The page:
A study carried out in eastern Sri Lanka found that daily stressors partially mediated the relation between exposure to conflict or disaster and psychological outcomes among adolescents . The association with absenteeism in our sample remained relatively independent of most covariates, with paternal/maternal education level (proxy measure of socio-economic status) appearing to be the only major confounding factor. Furthermore, no significant associations were found between exposure to conflict and mental disorders in this study. Exposure to conflict can bring devastating changes to lives of children, especially if they are subjected to mass displacement and separations, leading to disruptions in their daily lives, most importantly to their education [2, 9]. In the Sri Lankan setting, several districts included in the study bordered the conflict areas and people were subjected to displacement because of conflict-related violence spilling over, prior to and at the time of survey. This may be reflected in absenteeism of children in these populations [25, 27] and the significant associations with conflict-related family injury, displacement and property loss in our sample.
Conflict and natural disaster related events can be highly traumatic to children with both short and long term consequences, affecting their physical and mental performance, and education is a key facet of their lives with a high vulnerability to disturbance, especially as education is perceived as the gateway for escaping poverty and attaining upward social mobility in most resource-poor settings in the world. The Strengths and Difficulties Questionnaire used in the study gave rise to an overall prevalence of 8.5% for any psychiatric disorder among the population of children in the sample. This figure is similar to findings on behavioral disorders (using similar outcome measures) among children in Sri Lanka and other countries . Conduct disorders had the highest prevalence in the studied sample. Associations were observed for SDQ-derived conduct and emotional disorder with absenteeism. These findings add to existing evidence that mental illness such as behavioral disorders in children have a detrimental effect in their education, inducing and increasing absenteeism among them [11, 16, 17]. Regression analysis also showed a significant association between absenteeism and any psychiatric disorder that lies within the predictive range of the SDQ. This includes conduct, emotional and hyperactive disorders in a broader aspect. This evidence again suggests that psychopathology may play a key role in children’s education.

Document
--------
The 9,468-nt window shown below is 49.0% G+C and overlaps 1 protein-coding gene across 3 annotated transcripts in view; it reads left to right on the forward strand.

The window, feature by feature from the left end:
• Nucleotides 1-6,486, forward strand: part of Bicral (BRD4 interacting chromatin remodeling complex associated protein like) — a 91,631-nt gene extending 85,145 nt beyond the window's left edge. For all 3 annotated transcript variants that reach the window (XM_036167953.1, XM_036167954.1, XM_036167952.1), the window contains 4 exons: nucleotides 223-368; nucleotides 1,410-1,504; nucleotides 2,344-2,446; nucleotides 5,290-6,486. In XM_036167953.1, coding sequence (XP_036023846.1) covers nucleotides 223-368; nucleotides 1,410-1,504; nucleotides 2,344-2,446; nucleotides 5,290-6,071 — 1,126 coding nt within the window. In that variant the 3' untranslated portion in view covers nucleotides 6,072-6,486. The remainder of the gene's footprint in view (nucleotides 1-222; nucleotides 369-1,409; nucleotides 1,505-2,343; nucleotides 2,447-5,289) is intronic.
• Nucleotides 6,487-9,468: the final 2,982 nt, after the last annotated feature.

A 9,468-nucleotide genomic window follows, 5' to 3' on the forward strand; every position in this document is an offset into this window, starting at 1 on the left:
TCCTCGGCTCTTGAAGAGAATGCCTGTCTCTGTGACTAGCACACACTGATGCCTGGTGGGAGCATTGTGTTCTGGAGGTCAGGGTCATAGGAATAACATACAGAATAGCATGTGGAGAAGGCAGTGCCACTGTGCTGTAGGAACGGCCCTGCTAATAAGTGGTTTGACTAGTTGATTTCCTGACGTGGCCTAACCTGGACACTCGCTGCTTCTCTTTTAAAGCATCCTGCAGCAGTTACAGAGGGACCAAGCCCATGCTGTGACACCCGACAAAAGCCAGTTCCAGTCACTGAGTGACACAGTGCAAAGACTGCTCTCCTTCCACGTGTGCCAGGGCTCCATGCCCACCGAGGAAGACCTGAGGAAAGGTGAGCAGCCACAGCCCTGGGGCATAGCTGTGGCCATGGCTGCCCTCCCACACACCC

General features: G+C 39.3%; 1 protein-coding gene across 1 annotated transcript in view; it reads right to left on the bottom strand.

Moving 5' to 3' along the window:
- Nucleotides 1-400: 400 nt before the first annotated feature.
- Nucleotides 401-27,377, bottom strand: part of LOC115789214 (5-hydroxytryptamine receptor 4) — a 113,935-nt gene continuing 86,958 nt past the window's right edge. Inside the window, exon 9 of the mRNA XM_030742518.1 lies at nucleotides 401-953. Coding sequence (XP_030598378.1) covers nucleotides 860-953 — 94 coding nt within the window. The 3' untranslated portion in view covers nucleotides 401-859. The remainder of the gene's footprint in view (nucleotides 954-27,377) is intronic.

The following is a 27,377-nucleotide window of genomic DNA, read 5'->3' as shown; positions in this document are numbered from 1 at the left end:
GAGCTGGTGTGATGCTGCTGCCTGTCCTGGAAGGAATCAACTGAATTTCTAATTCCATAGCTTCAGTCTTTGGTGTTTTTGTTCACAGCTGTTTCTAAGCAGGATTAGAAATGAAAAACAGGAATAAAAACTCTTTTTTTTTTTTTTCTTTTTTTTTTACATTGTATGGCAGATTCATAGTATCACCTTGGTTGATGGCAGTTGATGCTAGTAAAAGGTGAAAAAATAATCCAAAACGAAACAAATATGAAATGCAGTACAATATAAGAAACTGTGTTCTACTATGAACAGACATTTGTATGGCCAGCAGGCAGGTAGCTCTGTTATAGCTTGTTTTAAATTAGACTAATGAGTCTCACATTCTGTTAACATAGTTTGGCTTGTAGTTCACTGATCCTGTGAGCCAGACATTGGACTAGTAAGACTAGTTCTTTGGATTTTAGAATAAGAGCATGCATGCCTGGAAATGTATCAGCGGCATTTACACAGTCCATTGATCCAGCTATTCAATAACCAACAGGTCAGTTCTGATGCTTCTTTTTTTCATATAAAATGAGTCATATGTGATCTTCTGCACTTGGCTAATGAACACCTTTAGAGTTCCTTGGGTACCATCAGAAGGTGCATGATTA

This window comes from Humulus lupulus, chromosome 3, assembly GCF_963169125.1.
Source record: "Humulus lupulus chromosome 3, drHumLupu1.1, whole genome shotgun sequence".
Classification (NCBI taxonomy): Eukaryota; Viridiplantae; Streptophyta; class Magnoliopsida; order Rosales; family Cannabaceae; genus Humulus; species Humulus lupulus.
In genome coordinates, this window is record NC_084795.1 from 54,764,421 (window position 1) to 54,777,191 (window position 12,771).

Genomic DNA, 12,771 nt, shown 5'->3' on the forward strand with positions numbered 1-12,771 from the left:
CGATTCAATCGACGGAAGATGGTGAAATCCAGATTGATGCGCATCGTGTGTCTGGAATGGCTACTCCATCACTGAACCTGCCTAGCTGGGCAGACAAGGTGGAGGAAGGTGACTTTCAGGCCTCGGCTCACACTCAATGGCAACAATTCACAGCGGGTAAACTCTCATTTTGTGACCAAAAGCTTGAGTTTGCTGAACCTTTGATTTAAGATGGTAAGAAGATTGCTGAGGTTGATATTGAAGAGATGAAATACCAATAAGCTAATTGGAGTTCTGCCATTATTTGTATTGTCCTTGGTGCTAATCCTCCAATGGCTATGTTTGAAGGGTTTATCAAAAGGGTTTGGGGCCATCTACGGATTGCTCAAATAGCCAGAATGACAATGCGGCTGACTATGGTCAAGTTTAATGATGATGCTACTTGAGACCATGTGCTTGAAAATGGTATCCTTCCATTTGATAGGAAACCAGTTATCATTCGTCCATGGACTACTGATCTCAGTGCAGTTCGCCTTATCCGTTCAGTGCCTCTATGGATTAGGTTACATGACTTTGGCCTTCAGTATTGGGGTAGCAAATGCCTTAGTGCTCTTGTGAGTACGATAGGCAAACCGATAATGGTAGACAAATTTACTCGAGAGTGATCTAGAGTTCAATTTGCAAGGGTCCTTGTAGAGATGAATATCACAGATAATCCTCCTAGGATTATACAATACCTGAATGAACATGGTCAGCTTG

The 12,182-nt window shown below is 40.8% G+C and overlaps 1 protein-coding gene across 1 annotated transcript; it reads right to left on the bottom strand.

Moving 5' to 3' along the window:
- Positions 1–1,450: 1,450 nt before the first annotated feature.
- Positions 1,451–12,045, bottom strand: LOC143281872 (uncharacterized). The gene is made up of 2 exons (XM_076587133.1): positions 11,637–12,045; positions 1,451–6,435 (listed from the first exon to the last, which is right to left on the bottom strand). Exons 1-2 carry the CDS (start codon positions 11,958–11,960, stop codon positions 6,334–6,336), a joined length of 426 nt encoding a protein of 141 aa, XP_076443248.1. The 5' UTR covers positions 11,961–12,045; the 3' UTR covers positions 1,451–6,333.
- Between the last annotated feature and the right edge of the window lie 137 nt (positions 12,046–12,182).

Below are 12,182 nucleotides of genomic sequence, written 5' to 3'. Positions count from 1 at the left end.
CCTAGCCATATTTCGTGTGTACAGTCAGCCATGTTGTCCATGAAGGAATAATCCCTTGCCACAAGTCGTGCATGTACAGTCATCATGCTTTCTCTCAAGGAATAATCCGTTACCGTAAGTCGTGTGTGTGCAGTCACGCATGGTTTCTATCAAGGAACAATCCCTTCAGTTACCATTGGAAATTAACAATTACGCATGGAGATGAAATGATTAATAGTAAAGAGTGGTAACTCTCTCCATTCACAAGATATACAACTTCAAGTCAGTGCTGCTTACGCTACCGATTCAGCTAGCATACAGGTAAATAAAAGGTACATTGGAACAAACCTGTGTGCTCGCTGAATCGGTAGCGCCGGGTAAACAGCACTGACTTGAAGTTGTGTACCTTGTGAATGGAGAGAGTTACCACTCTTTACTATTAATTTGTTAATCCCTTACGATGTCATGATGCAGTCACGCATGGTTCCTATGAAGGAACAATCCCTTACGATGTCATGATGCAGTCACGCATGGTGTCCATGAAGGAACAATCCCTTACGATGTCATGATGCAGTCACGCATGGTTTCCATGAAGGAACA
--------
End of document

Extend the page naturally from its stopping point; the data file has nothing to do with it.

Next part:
This study has certain limitations. The results may be subject to type II statistical error due to lack of power-for example, the relatively small numbers with specific conflict- or tsunami-related exposures which precluded detailed analyses of individual exposures. Type I errors are unlikely because of the primary focus on two exposures and one outcome; however, secondary associations need to be treated with more caution. The main likely biases are selection bias stemming from under-sampling of absentee students and information bias due to the data collection strategy used in the study. The fact that sampling was not possible in the districts most strongly and recently affected by conflict may have diluted the influence of this exposure, as well as limiting national generalisability. Under-sampling of absentee students, which may have lead to an increase of students without absenteeism being recruited to the study has been potentially minimized by conducting three visits to track selected participants in case they were absent while the overall participation rate was high at 92.5%. Another issue is that the analysis is limited to the secondary age students (12–17 years) and the findings do not reflect mental disorder prevalence of the younger age school children nor their school attendance patterns. Paternal education level was the only possible confounder shown in the regression analysis, although illnesses, stress among family members and daily stressors (not tested in the study) may act as confounders. As this was a cross-sectional study, causality underlying associations cannot be assumed.